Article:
The Turkish Context

The Turkish Republic was founded in 1923 out of a legacy of the multiethnic and multilingual Ottoman Empire. Despite the diversity of its population, the Turkish Republic has been characterized by the modernizers' organic vision of the society (Yeğen 2004). Education was considered a tool to foster a nation of unity. Turkish citizenship has privileged a republican model which emphasized the unity and indivisibility of the nation and sought to erase ethnic and language differences (Keyman and İçduygu 2005). Education in general and textbooks in particular promoted an ethno-religious (Turkish-Sunni Muslim) national identity while disregarding those who followed other religions (Armenian, Greek, Jewish minorities) and those who spoke a different language (Kurdish, Arabic, Circassian etc.) (Kadıoğlu 2007).

However, over the last two decades Turkey has been undergoing a major transformation due to the European Union accession process and the accompanying economic integration into global markets. In this process, non-Turkish and nonMuslim groups have attained a greater public visibility while claiming a right to equal citizenship. For instance, Kurds, who compose approximately 20 % of the Turkish population, have advocated more vociferously for mother-tongue education. The Alevi minority (a heterodox form of Anatolian Islam) has sought recognition of their cultural and religious rights. The increasing visibility and claims for recognition of non-Muslim minorities challenges the dominant definition of Turks as Muslim promoted in education, politics and public life. The last decade has also witnessed the emergence of newly organized ethnic groups such as Circassians and Lazikis who, worried about their linguistic annihilation, demand that their languages be included in the curriculum.

The AKP convened several workshops to address to the problems of minorities between 2009 and 2012. Under the title of “Kurdish expansion,” “Roma expansion” or “Alevi expansion,” these workshops aimed to set a reform agenda for the recognition of minority rights which has led to partial gains regarding minority rights. For instance, new elective Kurdish, Circassian and Laziki courses have been incorporated into curriculum. The most important step has been the initiation of “the Peace Process” in 2012 to resolve Turkey's transnational Kurdish problem. This process involves negotiations with the imprisoned Kurdish leader, Abdullah Öcalan, to end the armed conflict of the last 40 years. All these developments, unless reversed by a nationalist backlash, point to a “de-nationalization” or de-Turkification of citizenship in Turkey (Kadıoğlu 2007). They also signify the pressing need for Turkey to develop a new notion of citizenship for the equal inclusion of ethnic differences.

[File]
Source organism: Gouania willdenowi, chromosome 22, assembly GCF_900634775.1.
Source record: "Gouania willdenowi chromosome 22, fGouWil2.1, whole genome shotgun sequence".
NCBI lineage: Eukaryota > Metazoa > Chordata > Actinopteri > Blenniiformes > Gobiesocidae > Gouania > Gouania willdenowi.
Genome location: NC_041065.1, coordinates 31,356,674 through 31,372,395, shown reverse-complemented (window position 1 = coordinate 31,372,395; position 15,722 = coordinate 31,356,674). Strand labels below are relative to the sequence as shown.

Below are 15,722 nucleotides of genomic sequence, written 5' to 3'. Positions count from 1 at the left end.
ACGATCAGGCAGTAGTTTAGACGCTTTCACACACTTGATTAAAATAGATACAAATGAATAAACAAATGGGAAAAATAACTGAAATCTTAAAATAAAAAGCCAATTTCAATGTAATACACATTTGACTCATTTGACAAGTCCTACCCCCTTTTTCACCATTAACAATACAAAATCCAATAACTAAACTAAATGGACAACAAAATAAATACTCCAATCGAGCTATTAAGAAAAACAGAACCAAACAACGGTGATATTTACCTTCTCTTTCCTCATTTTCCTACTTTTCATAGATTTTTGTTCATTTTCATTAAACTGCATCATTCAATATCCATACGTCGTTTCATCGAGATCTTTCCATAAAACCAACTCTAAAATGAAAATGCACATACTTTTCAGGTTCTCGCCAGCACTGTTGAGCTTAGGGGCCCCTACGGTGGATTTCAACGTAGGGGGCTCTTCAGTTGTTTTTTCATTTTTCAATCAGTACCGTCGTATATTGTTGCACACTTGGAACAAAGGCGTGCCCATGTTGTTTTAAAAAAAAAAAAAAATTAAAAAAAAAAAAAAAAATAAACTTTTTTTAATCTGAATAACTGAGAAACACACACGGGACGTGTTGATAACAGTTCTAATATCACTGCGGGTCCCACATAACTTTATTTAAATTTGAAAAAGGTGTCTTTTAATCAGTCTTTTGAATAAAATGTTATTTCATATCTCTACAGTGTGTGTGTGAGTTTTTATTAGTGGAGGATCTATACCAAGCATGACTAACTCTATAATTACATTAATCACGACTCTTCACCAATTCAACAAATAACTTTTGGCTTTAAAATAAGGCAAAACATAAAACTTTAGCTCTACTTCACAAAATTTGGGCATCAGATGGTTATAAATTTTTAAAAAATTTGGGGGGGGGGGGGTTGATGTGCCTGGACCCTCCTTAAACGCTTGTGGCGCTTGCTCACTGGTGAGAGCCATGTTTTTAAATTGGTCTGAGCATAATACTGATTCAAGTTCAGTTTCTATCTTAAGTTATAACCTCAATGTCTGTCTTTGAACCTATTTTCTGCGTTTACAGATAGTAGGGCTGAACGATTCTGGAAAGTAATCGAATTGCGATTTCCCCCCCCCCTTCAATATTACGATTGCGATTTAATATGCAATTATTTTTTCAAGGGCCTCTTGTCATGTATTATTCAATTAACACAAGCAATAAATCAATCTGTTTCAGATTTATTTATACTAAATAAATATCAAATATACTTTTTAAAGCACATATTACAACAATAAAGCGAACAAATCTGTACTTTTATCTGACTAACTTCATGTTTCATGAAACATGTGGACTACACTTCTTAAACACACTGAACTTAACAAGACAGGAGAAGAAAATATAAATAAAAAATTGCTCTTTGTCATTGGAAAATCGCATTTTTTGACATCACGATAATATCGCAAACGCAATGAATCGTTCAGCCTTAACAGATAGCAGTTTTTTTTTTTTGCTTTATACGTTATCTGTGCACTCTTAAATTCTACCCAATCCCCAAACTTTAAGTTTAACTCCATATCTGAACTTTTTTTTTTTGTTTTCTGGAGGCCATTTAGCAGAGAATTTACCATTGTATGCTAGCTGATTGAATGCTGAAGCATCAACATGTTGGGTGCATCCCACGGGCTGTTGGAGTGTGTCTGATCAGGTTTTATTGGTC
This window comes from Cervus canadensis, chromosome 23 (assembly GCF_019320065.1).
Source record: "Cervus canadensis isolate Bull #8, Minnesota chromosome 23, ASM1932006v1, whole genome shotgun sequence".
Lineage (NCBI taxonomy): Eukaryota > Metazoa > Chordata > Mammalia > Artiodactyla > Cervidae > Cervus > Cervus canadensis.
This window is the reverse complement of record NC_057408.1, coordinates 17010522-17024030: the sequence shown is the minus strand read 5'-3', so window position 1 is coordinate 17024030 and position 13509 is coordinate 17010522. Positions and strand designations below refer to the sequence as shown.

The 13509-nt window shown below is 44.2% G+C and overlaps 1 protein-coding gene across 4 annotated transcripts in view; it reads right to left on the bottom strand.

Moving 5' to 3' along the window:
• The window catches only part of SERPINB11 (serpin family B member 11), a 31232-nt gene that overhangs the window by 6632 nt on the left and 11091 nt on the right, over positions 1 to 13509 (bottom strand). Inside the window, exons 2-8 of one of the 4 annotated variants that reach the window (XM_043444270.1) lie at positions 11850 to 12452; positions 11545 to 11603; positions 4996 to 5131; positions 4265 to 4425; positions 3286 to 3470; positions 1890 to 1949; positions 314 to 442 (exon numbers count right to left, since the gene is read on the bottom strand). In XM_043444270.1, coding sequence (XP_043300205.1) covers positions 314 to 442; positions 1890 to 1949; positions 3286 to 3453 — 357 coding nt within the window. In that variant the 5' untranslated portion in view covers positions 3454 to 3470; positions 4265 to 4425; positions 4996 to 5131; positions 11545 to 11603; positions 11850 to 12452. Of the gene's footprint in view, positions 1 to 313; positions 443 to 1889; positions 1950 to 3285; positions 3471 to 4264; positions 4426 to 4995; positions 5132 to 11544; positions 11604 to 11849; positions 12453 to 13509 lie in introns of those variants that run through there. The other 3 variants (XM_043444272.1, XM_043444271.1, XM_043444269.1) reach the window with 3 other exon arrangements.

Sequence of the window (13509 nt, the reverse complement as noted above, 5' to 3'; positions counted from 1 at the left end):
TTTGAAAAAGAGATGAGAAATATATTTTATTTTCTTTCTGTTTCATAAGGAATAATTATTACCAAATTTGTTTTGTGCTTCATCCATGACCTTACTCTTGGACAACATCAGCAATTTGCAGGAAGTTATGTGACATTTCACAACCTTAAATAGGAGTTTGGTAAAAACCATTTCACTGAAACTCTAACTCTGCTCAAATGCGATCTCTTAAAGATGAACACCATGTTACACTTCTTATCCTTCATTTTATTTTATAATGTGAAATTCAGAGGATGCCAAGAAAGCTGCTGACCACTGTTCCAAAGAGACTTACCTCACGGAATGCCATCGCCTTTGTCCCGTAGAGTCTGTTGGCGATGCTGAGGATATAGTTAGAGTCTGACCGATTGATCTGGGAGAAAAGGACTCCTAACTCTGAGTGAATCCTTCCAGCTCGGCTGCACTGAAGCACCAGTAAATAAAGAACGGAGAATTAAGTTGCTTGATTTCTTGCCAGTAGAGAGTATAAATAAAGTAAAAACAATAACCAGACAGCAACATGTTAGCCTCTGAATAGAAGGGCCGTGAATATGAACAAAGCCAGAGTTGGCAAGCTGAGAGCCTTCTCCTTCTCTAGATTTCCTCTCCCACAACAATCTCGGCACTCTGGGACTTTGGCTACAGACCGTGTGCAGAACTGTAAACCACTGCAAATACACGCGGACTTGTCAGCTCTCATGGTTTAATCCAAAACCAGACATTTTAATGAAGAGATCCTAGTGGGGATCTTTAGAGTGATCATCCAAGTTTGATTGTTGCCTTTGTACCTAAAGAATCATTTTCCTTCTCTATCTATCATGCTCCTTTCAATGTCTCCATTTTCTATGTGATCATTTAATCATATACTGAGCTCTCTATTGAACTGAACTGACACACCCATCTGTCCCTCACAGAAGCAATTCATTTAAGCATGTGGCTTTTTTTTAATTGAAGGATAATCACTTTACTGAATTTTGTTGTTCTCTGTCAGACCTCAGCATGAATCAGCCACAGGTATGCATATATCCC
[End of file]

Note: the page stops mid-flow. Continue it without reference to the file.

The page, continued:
These developments cannot be understood without invoking the role of global processes and transnational institutions. The European Union accession process, as stated above, has been a catalyst for many political and educational reforms[1]. According to the Ministry of National Education, Turkey should have prepared itself for the European Union and to globalizing world (TTKB 2009). The official papers included several references to the importance of universal human standards in devising the new curriculum. It was noted that new textbooks have been written to raise citizens who adopt “universal values” as well as preserving “our own national culture and values” (TTKB 2009). The new curriculum opened up a space for developing a new citizenship education informed by global and cosmopolitan concerns. A close analysis of the textbooks, however, shows major problems regarding their perspective in linking national and universal values, especially in representing Turkey and Turkish culture with a securitization perspective in a globalizing world.

  • [1] It should be noted that the European Union process has slowed down due to exclusionary policies of major European powers and the ethno-religious discourse voiced by the AKP since 2011. Before 2011, the AKP's foreign policy involved a combination of efforts to become a member of the EU as well as to strengthen ties with Turkic-Islamic communities throughout the world. It formed new cultural centers in the Balkans and Central Asia to promote Turkish language and culture. This policy has been sustained in conjunction with reforms to take an active role in international politics as a future member of the European Union. However, after its third electoral victory in 2011, the AKP cadres adopted a more authoritarian policy and passed laws—such as prohibiting retail sale of alcohol after 10 pm and incorporating new elective Islamic courses into the national curriculum—without allowing for public deliberation. The AKP has responded to political protests against these policies with a Euro-skeptic discourse that goes hand in hand with an apologetic ethno-religious reactive perspective
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